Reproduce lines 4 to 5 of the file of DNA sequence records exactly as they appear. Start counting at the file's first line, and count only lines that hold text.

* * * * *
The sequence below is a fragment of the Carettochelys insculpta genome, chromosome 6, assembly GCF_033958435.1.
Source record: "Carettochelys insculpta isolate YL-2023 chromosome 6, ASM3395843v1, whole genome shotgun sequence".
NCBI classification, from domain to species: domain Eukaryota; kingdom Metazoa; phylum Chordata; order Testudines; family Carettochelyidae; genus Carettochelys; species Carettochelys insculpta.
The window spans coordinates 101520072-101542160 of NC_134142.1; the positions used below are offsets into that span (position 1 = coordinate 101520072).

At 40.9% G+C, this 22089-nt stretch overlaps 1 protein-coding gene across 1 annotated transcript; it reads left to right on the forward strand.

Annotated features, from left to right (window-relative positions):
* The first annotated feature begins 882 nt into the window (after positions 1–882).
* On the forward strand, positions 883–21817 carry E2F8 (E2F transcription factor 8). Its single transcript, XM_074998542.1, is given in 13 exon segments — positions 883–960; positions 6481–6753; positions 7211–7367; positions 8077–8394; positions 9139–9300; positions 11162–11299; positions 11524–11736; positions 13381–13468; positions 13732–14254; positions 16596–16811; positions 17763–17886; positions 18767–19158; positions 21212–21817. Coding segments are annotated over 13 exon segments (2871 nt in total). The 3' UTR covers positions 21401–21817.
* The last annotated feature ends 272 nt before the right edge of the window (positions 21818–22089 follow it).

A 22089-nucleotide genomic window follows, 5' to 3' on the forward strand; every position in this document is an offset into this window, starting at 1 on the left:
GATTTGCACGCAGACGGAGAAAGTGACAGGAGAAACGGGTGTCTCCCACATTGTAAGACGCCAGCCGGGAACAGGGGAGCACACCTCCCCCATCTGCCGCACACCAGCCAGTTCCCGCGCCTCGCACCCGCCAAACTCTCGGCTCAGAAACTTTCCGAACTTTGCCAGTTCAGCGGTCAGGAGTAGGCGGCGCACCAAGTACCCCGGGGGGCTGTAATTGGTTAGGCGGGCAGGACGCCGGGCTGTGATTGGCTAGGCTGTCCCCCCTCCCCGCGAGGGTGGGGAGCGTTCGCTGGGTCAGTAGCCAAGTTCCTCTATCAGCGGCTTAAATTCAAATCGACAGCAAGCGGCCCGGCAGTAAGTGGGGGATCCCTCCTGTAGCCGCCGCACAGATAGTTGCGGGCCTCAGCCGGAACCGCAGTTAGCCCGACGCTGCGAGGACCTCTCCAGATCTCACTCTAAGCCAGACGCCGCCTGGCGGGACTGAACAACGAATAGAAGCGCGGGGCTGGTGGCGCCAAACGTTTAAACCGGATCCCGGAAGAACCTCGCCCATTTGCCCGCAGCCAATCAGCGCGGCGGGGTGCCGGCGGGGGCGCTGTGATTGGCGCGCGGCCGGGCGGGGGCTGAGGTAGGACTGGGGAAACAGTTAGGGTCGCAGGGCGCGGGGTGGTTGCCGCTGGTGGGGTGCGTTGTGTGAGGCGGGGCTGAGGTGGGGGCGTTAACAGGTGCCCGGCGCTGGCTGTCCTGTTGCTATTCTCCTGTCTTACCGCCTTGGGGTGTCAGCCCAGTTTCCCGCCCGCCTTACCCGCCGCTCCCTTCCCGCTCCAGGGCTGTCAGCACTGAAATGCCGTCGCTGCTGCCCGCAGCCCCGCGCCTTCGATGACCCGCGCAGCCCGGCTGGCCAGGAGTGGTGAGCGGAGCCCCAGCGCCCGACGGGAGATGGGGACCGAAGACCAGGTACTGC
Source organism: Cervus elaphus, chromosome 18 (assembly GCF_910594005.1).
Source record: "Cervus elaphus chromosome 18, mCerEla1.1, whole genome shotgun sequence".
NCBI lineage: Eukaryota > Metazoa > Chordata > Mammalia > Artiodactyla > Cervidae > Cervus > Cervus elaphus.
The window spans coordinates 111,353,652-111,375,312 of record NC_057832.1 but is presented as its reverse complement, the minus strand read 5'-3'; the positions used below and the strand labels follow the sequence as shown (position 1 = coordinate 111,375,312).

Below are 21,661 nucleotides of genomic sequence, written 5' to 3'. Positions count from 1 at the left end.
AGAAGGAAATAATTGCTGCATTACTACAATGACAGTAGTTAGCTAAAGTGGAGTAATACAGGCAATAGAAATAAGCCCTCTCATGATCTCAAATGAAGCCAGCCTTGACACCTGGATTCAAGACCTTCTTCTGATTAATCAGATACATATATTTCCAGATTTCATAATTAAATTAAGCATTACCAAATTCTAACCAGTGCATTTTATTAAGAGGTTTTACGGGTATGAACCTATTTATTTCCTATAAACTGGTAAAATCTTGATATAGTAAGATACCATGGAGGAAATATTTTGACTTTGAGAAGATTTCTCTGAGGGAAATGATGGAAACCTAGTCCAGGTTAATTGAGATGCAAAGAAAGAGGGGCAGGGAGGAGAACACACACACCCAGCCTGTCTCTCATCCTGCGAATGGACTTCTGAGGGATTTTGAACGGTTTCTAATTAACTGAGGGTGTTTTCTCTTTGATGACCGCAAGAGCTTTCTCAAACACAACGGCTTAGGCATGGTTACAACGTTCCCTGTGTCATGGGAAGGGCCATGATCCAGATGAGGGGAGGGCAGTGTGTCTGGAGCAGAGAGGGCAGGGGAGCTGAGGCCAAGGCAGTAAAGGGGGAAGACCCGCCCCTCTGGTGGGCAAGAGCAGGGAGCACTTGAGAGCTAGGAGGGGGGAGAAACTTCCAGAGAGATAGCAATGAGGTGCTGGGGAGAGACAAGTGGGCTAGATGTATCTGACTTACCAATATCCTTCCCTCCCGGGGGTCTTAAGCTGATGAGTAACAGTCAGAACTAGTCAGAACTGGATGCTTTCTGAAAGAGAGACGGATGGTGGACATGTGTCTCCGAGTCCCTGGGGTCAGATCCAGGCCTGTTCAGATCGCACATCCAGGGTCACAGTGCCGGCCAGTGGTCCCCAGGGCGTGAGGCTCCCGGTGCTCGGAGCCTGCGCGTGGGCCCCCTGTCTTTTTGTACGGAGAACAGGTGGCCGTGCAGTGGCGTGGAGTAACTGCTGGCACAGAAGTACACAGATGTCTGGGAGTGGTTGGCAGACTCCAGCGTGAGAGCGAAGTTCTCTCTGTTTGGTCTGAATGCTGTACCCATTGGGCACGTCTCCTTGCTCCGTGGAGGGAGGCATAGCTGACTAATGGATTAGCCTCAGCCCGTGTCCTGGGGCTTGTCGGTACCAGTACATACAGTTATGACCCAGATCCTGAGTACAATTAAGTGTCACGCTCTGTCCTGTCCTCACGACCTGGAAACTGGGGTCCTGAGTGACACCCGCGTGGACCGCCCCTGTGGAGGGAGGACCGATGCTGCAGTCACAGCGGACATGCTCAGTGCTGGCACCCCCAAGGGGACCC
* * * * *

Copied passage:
The window spans coordinates 101520072-101542160 of NC_134142.1; the positions used below are offsets into that span (position 1 = coordinate 101520072).

At 40.9% G+C, this 22089-nt stretch overlaps 1 protein-coding gene across 1 annotated transcript; it reads left to right on the forward strand.